What Are the Best Books on the Lost Cause?

BlightI have been asked this several times yesterday and today by history buffs, pastors, and general readers of The Way of Improvement Leads Home.  If you could assign one or two books to someone who does not know much about the “Lost Cause,” what would you recommend?

Let me get us started with:

Garry Gallagher, ed. The Myth of the Lost Cause and Civil War History

Charles Wilson, Baptized in Blood: The Religion of the Lost Cause, 1865-1920]

James Louwen and Edward Sebasta, The Confederate and Neo-Confederate Reader: The Great Truth About the “Lost Cause.” (This is mostly primary documents)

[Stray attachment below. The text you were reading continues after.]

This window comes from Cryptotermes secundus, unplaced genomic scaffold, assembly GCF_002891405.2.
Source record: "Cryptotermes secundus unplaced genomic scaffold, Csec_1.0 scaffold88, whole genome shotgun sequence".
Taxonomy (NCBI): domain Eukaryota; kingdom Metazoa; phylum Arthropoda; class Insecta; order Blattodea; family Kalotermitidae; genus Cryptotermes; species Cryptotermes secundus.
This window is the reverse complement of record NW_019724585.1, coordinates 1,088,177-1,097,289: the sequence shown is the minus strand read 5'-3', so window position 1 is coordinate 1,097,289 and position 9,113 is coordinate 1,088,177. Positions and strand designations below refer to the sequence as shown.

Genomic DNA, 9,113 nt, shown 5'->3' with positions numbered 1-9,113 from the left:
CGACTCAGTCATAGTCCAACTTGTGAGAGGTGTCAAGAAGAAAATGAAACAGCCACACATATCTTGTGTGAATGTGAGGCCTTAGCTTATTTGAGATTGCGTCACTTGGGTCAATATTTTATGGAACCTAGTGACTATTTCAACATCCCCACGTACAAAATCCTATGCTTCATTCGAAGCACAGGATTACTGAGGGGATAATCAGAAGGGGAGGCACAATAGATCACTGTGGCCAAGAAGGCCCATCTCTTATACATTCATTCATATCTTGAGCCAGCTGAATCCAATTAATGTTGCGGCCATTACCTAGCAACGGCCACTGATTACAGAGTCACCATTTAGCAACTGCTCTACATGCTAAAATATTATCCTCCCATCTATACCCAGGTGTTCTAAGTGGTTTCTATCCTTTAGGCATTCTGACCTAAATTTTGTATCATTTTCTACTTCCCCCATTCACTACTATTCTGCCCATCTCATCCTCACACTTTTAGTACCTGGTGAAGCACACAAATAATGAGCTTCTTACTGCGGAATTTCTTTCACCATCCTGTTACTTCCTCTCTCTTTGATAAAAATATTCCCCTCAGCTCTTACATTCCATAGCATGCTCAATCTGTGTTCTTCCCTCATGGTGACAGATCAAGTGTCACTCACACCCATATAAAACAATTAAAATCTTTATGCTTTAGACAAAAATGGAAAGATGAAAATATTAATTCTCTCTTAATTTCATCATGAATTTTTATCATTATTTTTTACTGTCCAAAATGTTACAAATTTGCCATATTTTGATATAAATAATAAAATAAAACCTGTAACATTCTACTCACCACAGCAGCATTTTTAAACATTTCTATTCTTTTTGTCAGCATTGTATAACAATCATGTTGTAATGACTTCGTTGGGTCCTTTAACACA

David Blight, Race and Reunion: The Civil War in American Memory

3 thoughts on “What Are the Best Books on the Lost Cause?

  1. Anne Marshall’s “Creating a Confederate Kentucky”

    the chapter of carpetbaggers and Klansmen (specifically, how white northern attitudes towards them shifted during Reconstruction) in K. Stephen Prince’s “Stories of the South”

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  2. Charles Reagan Wilson’s “Ghosts of the Confederacy” and Caroline Janney’s “Remembering the Civil War” are go-to’s. Kirk Savage has an excellent chapter on the Lee Monument in Richmond in his book “Standing Soldiers, Kneeling Slaves.”

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